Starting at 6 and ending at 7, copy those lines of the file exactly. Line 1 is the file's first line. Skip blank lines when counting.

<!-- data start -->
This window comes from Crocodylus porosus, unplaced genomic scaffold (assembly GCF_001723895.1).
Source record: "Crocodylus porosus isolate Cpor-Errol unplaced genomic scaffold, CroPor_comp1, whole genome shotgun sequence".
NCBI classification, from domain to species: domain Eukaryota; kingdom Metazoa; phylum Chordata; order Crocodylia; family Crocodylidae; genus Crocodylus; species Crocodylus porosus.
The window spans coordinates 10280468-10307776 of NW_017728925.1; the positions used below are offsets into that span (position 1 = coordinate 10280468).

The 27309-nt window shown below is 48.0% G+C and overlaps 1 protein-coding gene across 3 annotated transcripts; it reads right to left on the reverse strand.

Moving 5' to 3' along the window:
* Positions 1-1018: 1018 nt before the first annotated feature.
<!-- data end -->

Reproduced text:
Moving 5' to 3' along the window:
* Positions 1-1018: 1018 nt before the first annotated feature.